BTT: Lit-Ra-Chur


OMG, I’m howling. This week’s Booking Through Thursday is just perfect. I may sound a bit like Trevor here, but go figure. Maybe there’s more of him in me than I’m usually willing to own up to.

When somebody mentions “literature,” what’s the first thing you think of? (Dickens? Tolstoy? Shakespeare?)
* Do you read “literature” (however you define it) for pleasure? Or is it something that you read only when you must?

Okay, I’ve gotta come clean here, although You Who Know Me Well already know this.

When I hear the word literature, I gag. Seriously.

I have not one, but two degrees in English. I’ve managed to avoid reading most of what we’d call literature — Hemingway, Virgina Woolf… all that stuff. When I read Moby Dick in eleventh grade, the teacher called my mom and claimed that I wasn’t reading it. I was failing every quiz, the teacher said. My mom didn’t understand it; I was sitting right there beside her, reading as she talked.

I read that entire novel and didn’t retain a damn word of it. In the eyes, out the … who knows what. But those words sure didn’t compute.

And now, in this day of highbrow stuff that wins awards, I’ve learned. Life of Pi? Forget it. History of Love? My book club read it; I quit on page 20. Not good when you’re the discussion leader… but really.

Now, I do like Shakespeare’s comedies. I loved reading Gulliver’s Travels as part of my satire class in undergrad. So there are exceptions to the gagging.

And yeah, you can argue that Neuromancer and Ender’s Game and The Handmaid’s Tale are all classics. Interview with the Vampire. Bright Lights, Big City.

But those aren’t books that take themselves so pretentiously.

And for me, that’s it. I want a book I can sink into. If it makes me think, that’s a bonus. But save me the highbrow attitudes, the pathetic old men, the philosophy vaguely designed as fiction.

You can say I lately read — and loved — some literature in the guise of A Day of Small Beginnings and A Thread of Grace. Okay, I’ll buy that. Those WERE good books and I’ll rave about them any day. It comes down to this:

I may not want action, but I want characters I can love, not loathe. I want to fall in love with a book and the people in it and the situations they find themselves in. I don’t want to meditate; that’s what the elliptical at the gym is for.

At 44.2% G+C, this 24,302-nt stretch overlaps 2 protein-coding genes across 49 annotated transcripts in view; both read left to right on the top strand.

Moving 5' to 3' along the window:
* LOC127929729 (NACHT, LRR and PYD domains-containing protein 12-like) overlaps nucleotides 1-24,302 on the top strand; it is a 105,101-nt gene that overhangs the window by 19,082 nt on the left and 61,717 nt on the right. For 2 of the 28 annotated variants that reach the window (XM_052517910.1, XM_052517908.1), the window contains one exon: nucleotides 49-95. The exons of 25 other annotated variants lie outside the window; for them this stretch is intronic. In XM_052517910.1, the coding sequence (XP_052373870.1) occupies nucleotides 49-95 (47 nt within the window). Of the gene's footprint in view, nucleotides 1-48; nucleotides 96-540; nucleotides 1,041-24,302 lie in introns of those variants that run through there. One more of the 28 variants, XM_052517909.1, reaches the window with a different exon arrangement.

Commercial fiction all the way, baby. I read it and dammit, I’m proud to write it, too.



  1. Breeni Books

    April 3, 2008 7:20 pm

    Aww, I loved Life of Pi, but I listened to the audio instead of reading it. Maybe that’s the difference.BR/BR/Happy BTT!

  2. spyscribbler

    April 3, 2008 7:28 pm

    ROFL! I love this. I’ve had a sort of weird experience. I used to read some of the classics, like Jane Eyre, Wuthering Heights, Moby Dick, Crime and Punishment, all of them, when I was in third through sixth grade. (Our local library had them all sheelved in the children’s section, which I think is genius.)BR/BR/Strangely enough, I’ve been going back to them, and … guess what? I don’t understand them anymore!!!!BR/BR/My reading ability has gone way down.

  3. Maree

    April 3, 2008 7:42 pm

    Yes!! I think you expressed what I wanted to say, but oh, so much better!

  4. bunnygirl

    April 3, 2008 8:29 pm

    Before my job became more demanding, I used free time at the office for reading the classics online. Sometimes you just want to know what all the fuss is about. Evelyn Waugh’s books left me cold, but Thackeray’s Vanity Fair was OMG hilarious! I’ve always loved satire. I can quote Candide at length in both French and English. Yeah. Pathetic. BR/BR/I’ve read quite a few of the Spanish-language classics. Other than One Hundred Years of Solitude, I find Latin American lit deadly dull and prefer to read it in Spanish since I can at least distract myself from the tedium by working on my language skills. :-)BR/BR/As for more recent stuff, I like I like Jose Saramago for his thought-provoking themes, and I like Cormac McCarthy’s command of the English language, even while I find his actual stories disturbing.BR/BR/If I want a fun read, I won’t usually reach for literature, whether an old or new classic. I prefer history. I know. I’m weird.BR/BR/Gonna go slink away now before Trevor makes a nasty remark.

  5. Thomma Lyn

    April 3, 2008 8:47 pm

    *chuckling* at your response! To stick with a book, I have to have characters who interest me, a story that draws me in… but I Bloved/B ILife of Pi/I, and you might gag at other books I love, too — Hemingway’s IFor Whom the Bell Tolls/I, A. S. Byatt’s IPossession/I, Victor Hugo’s ILes Miserables/I.BR/BR/But… I completely agree with you: any book which is less story than pretentious puffery is for the birds.BR/BR/Just goes to show, how subjective this “liking a book” thingie can be! :)BR/BR/And indeed you should be proud of what you write ’cause it’s damn good! 🙂